RTA has a long history of investing in California real estate, as well as it being our home state. RTA will pursue industrial, retail, and office opportunities in Southern California markets with strong performance metrics, including Los Angeles, Inland Empire, Orange County and San Diego.
Los Angeles – LA’s industrial and retail markets are preforming well and projections are strong. The industrial market has been tight for the past five years, with vacancy rates below 4% during that period. Vacancy has been steadily dropping since the beginning of 2010 and currently sits at 2.2%. Lease rates have only recently begun to increase, albeit at 8.8% over the past year. Retail vacancies have been solid, holding within a few basis points of 6% since 2009, although market rents have declined slightly.
Inland Empire – RTA’s primary Inland Empire focus will be on industrial, as the office and retail markets remain somewhat soft. The industrial market vacancy rate has been steadily improving since 2009, currently at 5.4%. Lease rate growth has increased over the past couple years and an 8% growth rate is projected over the next year, despite the 11M square feet currently under construction. The retail market’s vacancy rate has been holding just above 10% for the past few years, while lease rates have dropped slightly, so retail will remain on our radar, but not as a primary focus.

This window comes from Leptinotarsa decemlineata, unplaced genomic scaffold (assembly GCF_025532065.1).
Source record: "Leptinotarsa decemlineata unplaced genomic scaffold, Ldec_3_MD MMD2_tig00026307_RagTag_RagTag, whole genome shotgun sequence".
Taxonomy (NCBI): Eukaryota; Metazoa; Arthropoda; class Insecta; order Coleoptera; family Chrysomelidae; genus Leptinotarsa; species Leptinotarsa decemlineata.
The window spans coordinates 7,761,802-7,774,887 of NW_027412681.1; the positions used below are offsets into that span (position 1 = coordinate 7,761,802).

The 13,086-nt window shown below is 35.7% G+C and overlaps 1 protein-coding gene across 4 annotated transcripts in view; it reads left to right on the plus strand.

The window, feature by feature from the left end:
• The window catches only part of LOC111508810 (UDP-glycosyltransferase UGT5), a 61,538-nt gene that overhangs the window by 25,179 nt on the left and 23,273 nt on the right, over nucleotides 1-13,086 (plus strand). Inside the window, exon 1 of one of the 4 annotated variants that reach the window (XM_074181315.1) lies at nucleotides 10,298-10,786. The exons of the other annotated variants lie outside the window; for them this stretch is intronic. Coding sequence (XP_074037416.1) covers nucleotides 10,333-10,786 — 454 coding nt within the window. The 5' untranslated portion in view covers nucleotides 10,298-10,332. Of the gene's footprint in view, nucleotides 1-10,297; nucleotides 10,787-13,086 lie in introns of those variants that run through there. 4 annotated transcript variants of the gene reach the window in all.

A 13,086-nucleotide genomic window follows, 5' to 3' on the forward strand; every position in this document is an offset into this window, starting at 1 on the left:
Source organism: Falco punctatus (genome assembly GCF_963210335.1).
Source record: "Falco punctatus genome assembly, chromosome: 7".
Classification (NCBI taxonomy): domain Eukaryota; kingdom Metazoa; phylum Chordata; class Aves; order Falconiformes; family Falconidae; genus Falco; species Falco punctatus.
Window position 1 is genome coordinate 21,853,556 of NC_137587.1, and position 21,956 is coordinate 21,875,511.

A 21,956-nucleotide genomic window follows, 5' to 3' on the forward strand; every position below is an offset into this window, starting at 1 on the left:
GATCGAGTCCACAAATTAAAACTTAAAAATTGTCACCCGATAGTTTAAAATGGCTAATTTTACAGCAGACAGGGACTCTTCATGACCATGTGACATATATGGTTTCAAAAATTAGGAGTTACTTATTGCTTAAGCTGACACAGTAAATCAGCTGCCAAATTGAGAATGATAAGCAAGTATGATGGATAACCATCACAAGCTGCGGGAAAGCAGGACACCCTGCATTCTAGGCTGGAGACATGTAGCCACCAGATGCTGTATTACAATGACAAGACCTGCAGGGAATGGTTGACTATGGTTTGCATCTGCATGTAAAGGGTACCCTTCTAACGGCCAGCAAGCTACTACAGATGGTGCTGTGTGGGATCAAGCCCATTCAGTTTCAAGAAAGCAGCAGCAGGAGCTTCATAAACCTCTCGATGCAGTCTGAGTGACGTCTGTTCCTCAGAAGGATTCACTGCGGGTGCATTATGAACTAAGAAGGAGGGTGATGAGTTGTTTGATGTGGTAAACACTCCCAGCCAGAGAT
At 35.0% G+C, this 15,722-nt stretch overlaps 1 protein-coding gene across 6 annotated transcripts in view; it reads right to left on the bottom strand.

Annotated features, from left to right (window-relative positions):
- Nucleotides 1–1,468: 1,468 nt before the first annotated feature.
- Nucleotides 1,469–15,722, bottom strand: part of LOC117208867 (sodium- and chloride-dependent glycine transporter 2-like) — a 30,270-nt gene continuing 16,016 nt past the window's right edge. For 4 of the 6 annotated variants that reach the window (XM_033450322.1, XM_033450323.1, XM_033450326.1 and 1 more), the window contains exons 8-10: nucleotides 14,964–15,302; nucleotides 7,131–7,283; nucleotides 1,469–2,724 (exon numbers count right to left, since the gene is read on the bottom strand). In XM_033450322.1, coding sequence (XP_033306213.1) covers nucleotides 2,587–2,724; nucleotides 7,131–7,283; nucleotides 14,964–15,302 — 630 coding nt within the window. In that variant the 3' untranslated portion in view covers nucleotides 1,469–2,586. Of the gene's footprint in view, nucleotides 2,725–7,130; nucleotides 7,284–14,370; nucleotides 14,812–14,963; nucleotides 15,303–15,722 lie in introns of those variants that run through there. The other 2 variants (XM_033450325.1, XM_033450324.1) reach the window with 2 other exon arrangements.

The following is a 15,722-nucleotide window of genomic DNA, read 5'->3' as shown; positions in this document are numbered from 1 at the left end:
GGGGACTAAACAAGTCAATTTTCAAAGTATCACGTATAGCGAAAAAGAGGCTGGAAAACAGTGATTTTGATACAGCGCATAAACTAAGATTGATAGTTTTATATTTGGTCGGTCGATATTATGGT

Orange County – All three product types are doing well in OC, with industrial leading the way. The industrial market’s vacancy rate has been below 5% since 2009 and currently 3.2%. Lease rates have been on the rise for several years, although the growth rate slowed somewhat during 2013. The lack of supply has allowed new developed, with around 1.2M square feet under construction. Of the Southern California office markets, OC is experiencing the best results, with 12.3% vacancy, down from 18% in early‐2010. Lease rates have stabilized and, while no speculative office development is underway, a few large build‐to‐suit projects are scheduled for delivery by year‐end 2013. The retail vacancy rate has been below 6% for several years. Rental rates have been trending downward, but are projected to tick upward. There has been virtually no new retail construction, the one exception being a 460,000 square foot regional center in Buena Park.
San Diego – The softest of So Cal’s industrial markets is San Diego’s, with an 8.5% vacancy rate. That market is tightening quickly, however, and rental rates are on the upswing, so we will keep an eye out for opportunities. The office market is also gaining momentum, with a vacancy rate that has dropped from 20% to 14% since 2009. Office lease rates are increasing and the only new construction has been pre‐leased, build‐to‐suit or owner‐user deals. Retail has been San Diego’s strongest product type, with a vacancy rate floating around 7% for several years. Both vacancy and lease rates are projected to remain flat through the coming year.